NHS-Council clash over drug funds

Cllr Hunter
Cllr Hunter

CASH-starved drug and alcohol groups are breathing a sigh of relief after being given an unexpected second chance to apply for funds.

But the decision, made by the Health and Social care Partnership last week, surprised and angered NHS Fife’s chief executive George Brechin, who declared it left him in an “invidious position”.

The meeting was held at Fife House, Glenrothes on Thursday to ratify controversial recommendations by the Alcohol and Drugs Partnership (ADP) to award £10 million to national providers such as Barnardos and Addaction - instead of local voluntary organisations.

Opening the meeting with an impassioned plea, Levenmouth councillor Ally Hunter argued a funding process which had given local groups just five weeks to prepare an application had to be rejected.

“This timescale is an appalling way to treat the providers who have worked on the ground in Fife for many years and placed them at a serious disadvantage to the national companies who have professional tender writers and corporate departments, whose job it is to tell us what we want to hear rather than based on hard-won experience on the streets of Fife,” he said.

The ADP had argued that, to meet new Government targets as well as accountibility and monitoring standards, the national providers were best placed to provide services.

After lengthy discussion, Fife Council leader Peter Grant stated that, in June, he would be inclined to agree but had since seen signs local groups would be more likely to work in partnership to provide a possibly better service for vulnerable people in Fife.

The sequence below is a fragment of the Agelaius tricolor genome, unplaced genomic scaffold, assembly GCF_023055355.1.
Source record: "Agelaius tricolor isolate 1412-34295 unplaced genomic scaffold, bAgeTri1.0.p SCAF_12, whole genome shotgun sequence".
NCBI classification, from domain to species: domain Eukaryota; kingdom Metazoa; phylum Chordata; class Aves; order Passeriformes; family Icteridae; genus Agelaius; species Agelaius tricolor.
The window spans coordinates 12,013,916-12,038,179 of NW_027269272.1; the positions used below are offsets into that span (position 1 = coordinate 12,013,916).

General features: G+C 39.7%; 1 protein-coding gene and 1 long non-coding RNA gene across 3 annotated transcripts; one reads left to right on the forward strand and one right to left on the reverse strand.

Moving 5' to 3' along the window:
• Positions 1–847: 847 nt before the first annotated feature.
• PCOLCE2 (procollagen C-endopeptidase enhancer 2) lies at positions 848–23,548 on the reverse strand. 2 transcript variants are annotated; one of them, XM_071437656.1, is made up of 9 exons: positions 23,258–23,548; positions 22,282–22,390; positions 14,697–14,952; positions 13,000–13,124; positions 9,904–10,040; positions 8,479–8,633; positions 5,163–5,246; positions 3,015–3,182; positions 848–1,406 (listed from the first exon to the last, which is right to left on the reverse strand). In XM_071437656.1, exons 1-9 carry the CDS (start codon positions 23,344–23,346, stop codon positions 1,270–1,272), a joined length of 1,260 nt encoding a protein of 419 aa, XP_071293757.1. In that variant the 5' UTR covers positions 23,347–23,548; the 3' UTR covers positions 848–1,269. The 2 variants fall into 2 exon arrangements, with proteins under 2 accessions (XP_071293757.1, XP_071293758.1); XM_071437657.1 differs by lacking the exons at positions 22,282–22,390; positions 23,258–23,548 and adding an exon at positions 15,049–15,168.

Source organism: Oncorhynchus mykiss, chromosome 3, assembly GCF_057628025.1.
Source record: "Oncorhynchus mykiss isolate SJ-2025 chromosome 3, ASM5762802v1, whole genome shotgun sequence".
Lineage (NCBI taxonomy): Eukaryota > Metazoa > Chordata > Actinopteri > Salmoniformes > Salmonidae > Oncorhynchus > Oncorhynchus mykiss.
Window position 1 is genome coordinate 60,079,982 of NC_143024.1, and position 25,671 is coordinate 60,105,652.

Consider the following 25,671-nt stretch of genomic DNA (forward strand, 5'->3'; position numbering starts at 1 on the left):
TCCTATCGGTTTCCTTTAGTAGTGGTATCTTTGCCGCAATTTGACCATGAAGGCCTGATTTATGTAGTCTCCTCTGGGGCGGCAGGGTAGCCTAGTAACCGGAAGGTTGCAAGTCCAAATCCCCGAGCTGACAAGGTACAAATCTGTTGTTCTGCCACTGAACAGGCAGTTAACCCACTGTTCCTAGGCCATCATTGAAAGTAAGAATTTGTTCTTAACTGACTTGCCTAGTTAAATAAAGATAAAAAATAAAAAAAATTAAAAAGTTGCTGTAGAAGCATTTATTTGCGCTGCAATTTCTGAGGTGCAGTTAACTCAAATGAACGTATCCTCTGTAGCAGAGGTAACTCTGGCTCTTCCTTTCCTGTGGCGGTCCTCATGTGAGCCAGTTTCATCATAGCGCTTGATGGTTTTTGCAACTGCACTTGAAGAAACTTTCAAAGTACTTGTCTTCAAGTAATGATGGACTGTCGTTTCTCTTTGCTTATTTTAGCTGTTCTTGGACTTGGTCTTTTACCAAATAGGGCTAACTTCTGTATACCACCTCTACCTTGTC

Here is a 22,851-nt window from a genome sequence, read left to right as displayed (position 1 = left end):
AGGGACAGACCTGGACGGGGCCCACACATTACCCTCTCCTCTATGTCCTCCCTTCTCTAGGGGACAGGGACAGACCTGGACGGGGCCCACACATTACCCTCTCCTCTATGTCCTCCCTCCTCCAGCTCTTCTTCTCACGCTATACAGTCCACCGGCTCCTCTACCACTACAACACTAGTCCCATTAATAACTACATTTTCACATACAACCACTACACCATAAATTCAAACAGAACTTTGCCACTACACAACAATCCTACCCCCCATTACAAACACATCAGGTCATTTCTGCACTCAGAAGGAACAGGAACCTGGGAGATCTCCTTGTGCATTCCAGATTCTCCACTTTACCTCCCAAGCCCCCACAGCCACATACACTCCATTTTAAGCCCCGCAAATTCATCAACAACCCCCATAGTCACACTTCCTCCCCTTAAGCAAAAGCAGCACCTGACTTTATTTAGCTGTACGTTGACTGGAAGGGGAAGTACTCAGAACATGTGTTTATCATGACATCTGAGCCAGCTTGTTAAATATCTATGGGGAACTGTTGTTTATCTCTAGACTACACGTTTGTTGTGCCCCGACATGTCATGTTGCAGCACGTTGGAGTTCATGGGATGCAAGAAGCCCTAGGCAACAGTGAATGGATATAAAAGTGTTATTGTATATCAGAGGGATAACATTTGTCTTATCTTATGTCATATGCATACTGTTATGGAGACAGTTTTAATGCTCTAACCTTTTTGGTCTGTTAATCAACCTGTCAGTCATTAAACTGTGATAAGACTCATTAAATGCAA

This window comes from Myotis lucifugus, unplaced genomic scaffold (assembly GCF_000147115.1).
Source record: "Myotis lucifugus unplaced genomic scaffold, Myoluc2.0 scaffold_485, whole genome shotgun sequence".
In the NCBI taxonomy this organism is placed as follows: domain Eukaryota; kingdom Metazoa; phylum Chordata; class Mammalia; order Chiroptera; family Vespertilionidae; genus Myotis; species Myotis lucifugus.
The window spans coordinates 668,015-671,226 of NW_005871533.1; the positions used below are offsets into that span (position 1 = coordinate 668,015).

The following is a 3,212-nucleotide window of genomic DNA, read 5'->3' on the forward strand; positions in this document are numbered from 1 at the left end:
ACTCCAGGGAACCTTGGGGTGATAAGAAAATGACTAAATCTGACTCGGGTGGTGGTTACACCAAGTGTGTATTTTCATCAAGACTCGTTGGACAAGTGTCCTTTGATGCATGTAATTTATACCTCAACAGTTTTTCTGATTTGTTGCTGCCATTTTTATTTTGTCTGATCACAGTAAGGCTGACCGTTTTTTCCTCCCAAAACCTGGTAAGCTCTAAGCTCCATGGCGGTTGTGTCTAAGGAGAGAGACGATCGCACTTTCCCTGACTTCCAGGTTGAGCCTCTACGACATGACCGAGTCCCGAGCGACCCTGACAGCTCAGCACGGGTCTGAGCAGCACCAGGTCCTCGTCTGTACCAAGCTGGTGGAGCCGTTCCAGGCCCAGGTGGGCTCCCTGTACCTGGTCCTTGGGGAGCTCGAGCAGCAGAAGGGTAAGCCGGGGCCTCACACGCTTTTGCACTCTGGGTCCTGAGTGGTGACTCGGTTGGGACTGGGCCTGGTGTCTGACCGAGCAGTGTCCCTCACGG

His motion to re-run the funding application process attracted cross-party support by elected members.

However, George Brechin backed the ADP and said: “That is not a proposal I can support.”

He added: “It worries me greatly as to the future.”

The partnership will reconsider funding allocations on February 23, with a progress report scheduled for November 24.

Martin Denholm, service co-ordinator for counselling agency DAPL in Leven, welcomed the news.

He said: “The right decision has been reached.

“There’s a true willingness for local services in Fife to learn from this process and prove we can work together to best serve the region.”

In the meantime, services continue in status quo.

“We are open for business,” he said.